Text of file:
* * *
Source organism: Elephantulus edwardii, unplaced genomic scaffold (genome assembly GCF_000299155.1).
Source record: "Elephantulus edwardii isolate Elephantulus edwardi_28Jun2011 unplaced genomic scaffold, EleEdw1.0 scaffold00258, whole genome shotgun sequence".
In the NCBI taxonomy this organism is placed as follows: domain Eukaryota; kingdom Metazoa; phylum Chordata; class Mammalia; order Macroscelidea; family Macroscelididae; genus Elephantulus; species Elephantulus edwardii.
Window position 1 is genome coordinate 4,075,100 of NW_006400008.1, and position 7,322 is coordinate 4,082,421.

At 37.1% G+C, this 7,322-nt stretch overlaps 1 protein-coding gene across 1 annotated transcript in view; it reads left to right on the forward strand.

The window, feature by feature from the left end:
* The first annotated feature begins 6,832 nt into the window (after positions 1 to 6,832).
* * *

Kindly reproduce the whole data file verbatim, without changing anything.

Source organism: Elephantulus edwardii, unplaced genomic scaffold (genome assembly GCF_000299155.1).
Source record: "Elephantulus edwardii isolate Elephantulus edwardi_28Jun2011 unplaced genomic scaffold, EleEdw1.0 scaffold00258, whole genome shotgun sequence".
In the NCBI taxonomy this organism is placed as follows: domain Eukaryota; kingdom Metazoa; phylum Chordata; class Mammalia; order Macroscelidea; family Macroscelididae; genus Elephantulus; species Elephantulus edwardii.
Window position 1 is genome coordinate 4,075,100 of NW_006400008.1, and position 7,322 is coordinate 4,082,421.

At 37.1% G+C, this 7,322-nt stretch overlaps 1 protein-coding gene across 1 annotated transcript in view; it reads left to right on the forward strand.

The window, feature by feature from the left end:
* The first annotated feature begins 6,832 nt into the window (after positions 1 to 6,832).